Losing a dance partner

But even outside of his volunteer work, Davis said the impact he had on others’ lives was, and still is, very clear.

Askia Davis, Tarik’s uncle, remembers being astounded by the number of people coming out to give their condolences and share stories of their own time with Tarik in the days following the accident.

He said around 60 students from KSU, all from different backgrounds, came to visit Diane all at once one day.

“And they were all talking about the impact that Tarik had on their lives,” Askia said. “The charisma that he had. And to see young people, 20 and 21 years old, talk about another 22-year-old with such admiration was really touching.”

After a while of talking, laughing and crying, the students played a song, “LA Girls” by Charlie Puth. Everyone knew it was Diane and Tarik’s song because whenever it played, they were the first ones to the dance floor, showing off their moves as a mother and son duo.

That day, each of them danced for Tarik, spending that moment with Diane.

For Askia, the gesture showed just how much Tarik meant to each of the kids there.

“He lived a full life in 22 years,” Askia said. “I mean, he reached a level of evolution in terms of caring for others that a lot of people don’t reach in 60 or 70 or 80 years. And so he was very impressive that way.”

Gaining a brother

From the time they first met in elementary school, Nathan said he felt that same level of caring from Tarik. Although they weren’t immediately close, he said he somehow knew he could rely on him for anything — even if he didn’t always answer his phone calls.

Over time, they grew closer and closer, and Tarik continued to stand by his side.

That bond and support meant everything to Nathan when he and his family lost his younger brother to Leukemia in 2014.

“Just having Tarik there was the biggest help in the world,” Nathan said. “I don’t know how I could have gone through any of that [without him]. So even though I lost a brother, I gained another one.”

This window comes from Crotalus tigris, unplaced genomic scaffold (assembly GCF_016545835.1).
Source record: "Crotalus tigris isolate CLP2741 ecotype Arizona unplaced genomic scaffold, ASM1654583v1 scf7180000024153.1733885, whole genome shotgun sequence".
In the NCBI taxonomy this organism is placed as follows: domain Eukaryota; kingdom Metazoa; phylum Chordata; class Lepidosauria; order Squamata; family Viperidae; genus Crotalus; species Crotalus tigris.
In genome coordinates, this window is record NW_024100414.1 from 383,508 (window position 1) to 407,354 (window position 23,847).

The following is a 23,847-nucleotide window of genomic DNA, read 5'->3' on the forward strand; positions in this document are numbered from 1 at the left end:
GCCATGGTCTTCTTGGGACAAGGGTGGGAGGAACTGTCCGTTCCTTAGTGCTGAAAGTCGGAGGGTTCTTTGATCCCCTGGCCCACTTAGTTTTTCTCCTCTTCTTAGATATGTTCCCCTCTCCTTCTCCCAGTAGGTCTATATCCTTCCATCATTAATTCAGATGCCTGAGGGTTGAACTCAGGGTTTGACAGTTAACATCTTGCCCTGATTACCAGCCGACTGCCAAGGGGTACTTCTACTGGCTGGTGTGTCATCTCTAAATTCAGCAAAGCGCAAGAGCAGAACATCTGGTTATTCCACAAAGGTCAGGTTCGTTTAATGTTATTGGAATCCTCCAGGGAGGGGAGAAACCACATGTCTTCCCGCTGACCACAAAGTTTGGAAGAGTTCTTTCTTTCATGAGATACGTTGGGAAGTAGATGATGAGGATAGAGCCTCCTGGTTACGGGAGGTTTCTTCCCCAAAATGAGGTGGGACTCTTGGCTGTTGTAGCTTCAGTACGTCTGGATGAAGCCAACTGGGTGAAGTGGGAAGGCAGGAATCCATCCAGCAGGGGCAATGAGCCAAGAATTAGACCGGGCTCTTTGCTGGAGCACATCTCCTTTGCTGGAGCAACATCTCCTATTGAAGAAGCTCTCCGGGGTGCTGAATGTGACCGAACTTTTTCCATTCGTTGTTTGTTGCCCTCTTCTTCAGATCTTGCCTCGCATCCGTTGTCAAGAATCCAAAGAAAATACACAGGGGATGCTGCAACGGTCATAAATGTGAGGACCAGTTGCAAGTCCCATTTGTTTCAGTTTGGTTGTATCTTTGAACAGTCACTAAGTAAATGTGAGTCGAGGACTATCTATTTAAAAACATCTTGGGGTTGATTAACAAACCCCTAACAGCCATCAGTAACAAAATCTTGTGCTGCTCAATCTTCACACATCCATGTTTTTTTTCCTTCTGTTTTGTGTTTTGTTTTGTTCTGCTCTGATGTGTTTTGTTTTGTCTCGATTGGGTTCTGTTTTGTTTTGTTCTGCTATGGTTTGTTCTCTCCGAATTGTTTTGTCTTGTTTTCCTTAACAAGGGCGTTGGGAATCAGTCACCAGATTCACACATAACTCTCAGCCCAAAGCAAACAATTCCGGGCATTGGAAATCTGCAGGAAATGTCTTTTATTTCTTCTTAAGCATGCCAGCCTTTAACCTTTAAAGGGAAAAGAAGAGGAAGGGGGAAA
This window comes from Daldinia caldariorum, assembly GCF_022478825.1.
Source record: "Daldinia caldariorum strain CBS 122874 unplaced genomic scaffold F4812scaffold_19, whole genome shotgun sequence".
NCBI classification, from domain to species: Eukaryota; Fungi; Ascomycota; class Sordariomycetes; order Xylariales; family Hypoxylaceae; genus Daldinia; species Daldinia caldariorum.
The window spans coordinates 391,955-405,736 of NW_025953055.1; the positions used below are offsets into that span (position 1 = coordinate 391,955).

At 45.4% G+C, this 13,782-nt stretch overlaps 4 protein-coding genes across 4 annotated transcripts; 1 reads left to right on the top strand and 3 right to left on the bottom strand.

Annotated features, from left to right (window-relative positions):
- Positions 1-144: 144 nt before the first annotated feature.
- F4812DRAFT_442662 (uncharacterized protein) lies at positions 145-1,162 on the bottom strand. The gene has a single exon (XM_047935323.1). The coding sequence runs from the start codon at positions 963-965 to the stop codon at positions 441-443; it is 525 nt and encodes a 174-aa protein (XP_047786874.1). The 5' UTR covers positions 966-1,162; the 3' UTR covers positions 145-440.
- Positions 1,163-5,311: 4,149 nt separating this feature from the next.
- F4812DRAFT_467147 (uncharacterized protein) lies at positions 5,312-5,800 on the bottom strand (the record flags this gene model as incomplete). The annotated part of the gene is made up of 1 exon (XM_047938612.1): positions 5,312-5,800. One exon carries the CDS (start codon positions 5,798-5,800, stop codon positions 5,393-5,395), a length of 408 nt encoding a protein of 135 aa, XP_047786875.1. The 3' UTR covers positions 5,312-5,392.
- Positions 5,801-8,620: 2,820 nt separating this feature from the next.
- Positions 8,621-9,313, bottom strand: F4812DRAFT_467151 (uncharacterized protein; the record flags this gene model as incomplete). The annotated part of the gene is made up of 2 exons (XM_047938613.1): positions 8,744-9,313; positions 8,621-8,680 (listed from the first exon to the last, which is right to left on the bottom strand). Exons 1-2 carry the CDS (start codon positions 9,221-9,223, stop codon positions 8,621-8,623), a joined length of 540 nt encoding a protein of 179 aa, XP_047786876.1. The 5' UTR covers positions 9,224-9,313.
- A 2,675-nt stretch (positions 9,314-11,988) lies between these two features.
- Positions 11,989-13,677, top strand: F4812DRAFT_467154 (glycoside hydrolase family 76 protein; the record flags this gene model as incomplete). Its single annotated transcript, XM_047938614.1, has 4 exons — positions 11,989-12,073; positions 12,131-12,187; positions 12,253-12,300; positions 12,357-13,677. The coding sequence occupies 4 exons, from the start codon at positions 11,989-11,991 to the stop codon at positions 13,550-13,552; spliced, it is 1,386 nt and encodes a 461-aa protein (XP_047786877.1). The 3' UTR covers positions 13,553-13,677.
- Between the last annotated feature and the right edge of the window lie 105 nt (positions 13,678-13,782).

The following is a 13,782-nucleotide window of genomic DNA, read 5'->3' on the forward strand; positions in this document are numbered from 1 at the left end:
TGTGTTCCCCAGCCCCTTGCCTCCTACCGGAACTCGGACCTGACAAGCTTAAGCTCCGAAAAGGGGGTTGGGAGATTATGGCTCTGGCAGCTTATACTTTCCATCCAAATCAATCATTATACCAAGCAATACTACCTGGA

He said some of his favorite memories of Tarik are the days they simply got to spend time together talking or playing games and hanging out. But one that has stood out to him recently was the day of his wedding.

During the reception, they played plenty of Spanish music because Nathan’s wife is from Nicaragua, and he said Tarik didn’t really know how to dance to it. Even so, the two hit the dance floor together.

“In my limited knowledge of how to [do the] salsa or bachata, I was trying to show him how to do it and we were dancing together,” Nathan said. “It was the first time we had done anything like that, and it just felt natural for some reason.”

Now, Nathan said he is applying for medical school and hopes to soon become a physician. Through that work, he wants to take with him all of the philanthropic ideas Tarik shared with him.

It takes a village

As one of Tarik’s closest friends, Nathan also plans to help Diane continue the scholarship fund in his honor.

Aside from awarding scholarships to area schools, they are also collecting donations for each of the community organizations who helped to support Tarik and his endeavors throughout his life. Through the website, www.tarikikindellscholarshipfund.com, they are collecting donations for Comunidad Connect, the YMCA, KSU and Abyssinian Baptist Church, which has organized its own scholarship fund in Tarik’s name.

Funds going to the YMCA and Comunidad Connect will help to send other students on mission trips to give them the same experience that Tarik had during his years with the organizations.

Anyone can donate to any of the five organizations or scholarship funds through the website. Family and friends asked that anyone who donates make sure to note the donation is in honor of Tarik Irving Kindell and his life.

“I couldn’t have raised a young man like Tarik without having the support of the community and family and friends to guide him, to talk to him, to just lead by example,” Diane said. “I think that it’s important for everyone …. you need foundations like the YMCA, Comunidad, any other organization. We need those organizations to keep our kids active and involved in the community because it's important that we all play our part in society.”